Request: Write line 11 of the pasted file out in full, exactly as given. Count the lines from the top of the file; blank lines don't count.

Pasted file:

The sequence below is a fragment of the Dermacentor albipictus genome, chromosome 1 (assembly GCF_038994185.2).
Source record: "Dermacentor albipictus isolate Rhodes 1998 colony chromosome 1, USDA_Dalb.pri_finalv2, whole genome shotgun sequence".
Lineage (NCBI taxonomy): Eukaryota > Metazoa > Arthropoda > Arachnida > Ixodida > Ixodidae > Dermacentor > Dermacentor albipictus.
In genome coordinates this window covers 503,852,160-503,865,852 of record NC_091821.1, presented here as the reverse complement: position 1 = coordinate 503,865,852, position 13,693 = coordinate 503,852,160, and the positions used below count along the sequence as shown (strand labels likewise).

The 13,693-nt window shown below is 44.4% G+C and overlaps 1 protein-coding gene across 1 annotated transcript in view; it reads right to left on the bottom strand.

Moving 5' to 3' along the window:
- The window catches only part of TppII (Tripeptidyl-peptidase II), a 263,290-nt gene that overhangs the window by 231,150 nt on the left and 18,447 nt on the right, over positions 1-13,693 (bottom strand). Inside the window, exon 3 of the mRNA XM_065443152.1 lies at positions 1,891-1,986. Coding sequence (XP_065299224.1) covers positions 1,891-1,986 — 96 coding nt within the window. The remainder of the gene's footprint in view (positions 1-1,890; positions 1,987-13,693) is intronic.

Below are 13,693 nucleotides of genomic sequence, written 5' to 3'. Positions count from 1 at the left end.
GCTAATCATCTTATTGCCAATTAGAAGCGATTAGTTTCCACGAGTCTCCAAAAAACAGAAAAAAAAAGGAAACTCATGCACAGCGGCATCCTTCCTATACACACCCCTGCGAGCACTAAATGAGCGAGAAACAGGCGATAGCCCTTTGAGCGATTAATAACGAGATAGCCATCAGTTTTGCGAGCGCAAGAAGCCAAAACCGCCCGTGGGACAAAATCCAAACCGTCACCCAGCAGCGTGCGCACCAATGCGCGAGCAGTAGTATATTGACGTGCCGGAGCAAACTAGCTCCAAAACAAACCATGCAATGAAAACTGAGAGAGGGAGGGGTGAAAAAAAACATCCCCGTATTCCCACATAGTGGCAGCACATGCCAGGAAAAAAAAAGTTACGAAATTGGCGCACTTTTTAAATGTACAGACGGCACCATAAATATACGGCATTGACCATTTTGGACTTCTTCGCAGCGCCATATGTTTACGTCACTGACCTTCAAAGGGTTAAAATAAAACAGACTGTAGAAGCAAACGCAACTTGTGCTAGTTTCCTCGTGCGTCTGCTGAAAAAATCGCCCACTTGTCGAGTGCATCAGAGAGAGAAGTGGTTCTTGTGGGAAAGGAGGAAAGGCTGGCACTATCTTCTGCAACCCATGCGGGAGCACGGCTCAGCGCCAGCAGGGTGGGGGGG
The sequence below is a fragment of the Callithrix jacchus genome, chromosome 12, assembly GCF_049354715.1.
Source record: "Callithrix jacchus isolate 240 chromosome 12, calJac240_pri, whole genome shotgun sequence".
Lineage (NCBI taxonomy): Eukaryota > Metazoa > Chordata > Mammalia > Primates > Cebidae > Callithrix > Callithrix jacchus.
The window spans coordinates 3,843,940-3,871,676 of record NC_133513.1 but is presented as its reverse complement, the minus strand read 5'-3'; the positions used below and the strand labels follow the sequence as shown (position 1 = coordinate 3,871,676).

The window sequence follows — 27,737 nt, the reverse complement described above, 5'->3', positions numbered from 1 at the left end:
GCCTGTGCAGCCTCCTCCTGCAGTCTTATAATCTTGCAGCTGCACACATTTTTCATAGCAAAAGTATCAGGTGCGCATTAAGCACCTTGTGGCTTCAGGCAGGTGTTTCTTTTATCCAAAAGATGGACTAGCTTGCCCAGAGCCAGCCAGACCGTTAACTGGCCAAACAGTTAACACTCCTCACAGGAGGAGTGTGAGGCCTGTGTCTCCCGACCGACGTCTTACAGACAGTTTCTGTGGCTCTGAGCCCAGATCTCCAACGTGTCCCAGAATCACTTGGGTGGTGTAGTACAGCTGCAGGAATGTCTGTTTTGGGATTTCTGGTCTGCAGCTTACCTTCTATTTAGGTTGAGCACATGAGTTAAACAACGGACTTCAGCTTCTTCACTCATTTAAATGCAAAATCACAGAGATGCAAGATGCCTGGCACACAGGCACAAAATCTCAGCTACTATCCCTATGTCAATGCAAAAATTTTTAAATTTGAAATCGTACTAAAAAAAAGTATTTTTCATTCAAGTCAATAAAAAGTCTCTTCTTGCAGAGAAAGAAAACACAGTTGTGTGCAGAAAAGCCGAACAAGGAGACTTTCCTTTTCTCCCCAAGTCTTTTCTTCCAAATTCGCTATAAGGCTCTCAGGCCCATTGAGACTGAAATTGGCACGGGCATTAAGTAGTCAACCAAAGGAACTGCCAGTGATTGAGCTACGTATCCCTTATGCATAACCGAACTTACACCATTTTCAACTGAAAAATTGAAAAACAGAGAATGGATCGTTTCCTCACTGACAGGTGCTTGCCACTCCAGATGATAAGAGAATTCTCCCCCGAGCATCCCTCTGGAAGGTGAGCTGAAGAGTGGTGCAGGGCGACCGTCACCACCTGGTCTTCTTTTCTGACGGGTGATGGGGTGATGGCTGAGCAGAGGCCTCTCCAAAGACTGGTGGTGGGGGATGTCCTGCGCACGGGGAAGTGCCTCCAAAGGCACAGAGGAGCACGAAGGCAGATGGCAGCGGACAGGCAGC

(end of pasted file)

Source record: "Callithrix jacchus isolate 240 chromosome 12, calJac240_pri, whole genome shotgun sequence".